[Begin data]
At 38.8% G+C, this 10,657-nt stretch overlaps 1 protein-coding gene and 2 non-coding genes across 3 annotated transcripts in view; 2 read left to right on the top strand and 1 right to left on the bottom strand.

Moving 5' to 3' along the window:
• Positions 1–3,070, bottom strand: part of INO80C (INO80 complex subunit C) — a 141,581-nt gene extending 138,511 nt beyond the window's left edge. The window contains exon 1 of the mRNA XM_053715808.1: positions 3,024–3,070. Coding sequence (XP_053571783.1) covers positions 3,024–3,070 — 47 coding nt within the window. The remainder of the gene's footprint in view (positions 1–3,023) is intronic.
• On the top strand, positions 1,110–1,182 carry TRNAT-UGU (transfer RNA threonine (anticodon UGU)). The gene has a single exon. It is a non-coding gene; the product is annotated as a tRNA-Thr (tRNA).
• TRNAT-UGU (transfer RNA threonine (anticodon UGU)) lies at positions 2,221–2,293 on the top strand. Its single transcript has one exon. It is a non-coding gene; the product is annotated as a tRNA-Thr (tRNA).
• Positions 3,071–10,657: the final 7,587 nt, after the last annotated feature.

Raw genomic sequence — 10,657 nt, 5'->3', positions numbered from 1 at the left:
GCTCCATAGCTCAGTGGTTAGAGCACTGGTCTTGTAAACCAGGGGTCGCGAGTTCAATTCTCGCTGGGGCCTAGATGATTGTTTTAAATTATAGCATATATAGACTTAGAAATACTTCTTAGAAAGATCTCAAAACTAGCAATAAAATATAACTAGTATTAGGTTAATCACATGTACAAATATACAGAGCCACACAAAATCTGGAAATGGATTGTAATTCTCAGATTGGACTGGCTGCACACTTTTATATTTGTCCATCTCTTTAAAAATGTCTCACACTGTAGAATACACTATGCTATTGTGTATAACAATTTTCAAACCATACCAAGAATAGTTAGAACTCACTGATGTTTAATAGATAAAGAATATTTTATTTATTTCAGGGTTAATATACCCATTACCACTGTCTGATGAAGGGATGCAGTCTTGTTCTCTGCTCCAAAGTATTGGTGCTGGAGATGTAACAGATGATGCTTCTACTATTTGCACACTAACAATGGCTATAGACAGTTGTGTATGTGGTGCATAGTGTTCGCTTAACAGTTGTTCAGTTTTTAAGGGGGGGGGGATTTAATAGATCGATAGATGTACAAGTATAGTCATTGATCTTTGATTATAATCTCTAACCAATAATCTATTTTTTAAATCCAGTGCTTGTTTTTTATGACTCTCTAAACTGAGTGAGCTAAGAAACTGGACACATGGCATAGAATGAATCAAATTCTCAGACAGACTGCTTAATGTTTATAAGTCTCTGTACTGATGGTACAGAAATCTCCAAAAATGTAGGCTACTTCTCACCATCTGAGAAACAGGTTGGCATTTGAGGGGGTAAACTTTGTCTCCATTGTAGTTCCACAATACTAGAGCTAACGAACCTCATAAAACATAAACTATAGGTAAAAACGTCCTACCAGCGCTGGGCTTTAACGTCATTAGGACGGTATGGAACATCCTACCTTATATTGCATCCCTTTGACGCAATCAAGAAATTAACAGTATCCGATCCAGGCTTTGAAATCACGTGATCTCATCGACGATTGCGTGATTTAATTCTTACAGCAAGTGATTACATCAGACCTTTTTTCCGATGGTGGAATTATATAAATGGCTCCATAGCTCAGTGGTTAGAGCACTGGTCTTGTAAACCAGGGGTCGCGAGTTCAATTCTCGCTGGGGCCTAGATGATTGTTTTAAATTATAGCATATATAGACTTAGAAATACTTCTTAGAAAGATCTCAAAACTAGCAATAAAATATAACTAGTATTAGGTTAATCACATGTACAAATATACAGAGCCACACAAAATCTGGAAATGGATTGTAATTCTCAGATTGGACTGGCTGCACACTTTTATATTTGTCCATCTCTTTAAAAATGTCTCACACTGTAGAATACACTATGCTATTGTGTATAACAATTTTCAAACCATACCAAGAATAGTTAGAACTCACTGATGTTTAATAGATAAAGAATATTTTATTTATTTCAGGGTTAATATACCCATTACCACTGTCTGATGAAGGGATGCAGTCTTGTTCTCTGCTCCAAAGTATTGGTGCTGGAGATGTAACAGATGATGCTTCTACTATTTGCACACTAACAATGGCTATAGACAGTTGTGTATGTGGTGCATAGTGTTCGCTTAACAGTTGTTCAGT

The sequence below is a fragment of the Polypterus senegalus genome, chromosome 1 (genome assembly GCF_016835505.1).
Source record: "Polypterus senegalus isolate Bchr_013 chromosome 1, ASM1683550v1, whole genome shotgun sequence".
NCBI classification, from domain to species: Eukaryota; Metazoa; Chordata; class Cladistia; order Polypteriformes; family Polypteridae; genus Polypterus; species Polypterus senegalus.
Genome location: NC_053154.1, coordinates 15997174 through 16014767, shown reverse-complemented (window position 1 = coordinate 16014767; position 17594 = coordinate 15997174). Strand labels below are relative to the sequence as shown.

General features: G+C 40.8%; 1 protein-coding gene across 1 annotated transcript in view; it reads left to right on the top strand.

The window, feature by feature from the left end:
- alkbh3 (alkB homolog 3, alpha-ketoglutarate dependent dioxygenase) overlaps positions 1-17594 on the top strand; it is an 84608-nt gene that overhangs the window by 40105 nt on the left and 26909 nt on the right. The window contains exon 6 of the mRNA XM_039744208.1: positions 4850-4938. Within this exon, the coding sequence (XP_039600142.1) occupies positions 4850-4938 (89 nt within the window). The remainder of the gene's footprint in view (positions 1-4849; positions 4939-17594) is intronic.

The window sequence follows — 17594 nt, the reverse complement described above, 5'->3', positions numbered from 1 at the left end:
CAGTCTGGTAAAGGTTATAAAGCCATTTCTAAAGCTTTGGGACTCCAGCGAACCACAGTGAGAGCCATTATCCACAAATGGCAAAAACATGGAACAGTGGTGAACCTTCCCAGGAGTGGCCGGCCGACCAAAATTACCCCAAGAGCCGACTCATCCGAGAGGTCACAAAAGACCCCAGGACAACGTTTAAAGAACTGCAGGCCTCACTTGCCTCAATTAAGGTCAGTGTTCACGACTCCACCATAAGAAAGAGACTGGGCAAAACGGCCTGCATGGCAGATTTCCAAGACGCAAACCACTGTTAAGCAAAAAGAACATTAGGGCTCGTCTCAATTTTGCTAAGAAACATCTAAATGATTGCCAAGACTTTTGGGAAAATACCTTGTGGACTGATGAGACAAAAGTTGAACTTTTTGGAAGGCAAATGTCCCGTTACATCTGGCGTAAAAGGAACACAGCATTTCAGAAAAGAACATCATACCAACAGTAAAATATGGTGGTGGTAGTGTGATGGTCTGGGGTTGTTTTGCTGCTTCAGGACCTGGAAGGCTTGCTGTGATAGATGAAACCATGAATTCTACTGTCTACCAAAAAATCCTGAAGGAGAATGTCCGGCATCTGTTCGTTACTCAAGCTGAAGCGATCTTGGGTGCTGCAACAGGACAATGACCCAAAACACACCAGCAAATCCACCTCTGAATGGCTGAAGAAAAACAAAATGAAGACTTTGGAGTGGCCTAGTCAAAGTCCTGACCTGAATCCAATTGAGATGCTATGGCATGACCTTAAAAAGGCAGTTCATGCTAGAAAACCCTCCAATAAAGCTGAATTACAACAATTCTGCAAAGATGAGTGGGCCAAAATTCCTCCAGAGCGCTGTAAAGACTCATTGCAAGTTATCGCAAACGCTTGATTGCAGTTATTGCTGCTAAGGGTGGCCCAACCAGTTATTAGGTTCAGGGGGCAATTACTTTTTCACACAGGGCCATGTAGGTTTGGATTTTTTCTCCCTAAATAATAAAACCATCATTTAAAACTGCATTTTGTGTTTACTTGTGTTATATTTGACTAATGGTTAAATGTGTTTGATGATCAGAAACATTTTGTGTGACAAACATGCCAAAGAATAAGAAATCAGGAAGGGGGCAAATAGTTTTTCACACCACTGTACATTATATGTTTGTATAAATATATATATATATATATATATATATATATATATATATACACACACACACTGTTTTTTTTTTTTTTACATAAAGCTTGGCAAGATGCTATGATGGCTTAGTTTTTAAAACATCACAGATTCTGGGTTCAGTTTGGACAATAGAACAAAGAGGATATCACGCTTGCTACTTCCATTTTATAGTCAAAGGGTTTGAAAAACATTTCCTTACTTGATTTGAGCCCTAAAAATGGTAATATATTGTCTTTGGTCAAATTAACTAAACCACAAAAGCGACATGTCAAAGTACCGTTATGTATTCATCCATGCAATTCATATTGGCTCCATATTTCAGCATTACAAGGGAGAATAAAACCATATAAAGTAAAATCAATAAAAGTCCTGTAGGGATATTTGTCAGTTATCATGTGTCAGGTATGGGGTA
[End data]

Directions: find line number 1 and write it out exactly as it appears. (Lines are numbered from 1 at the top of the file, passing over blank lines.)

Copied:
At 38.8% G+C, this 10,657-nt stretch overlaps 1 protein-coding gene and 2 non-coding genes across 3 annotated transcripts in view; 2 read left to right on the top strand and 1 right to left on the bottom strand.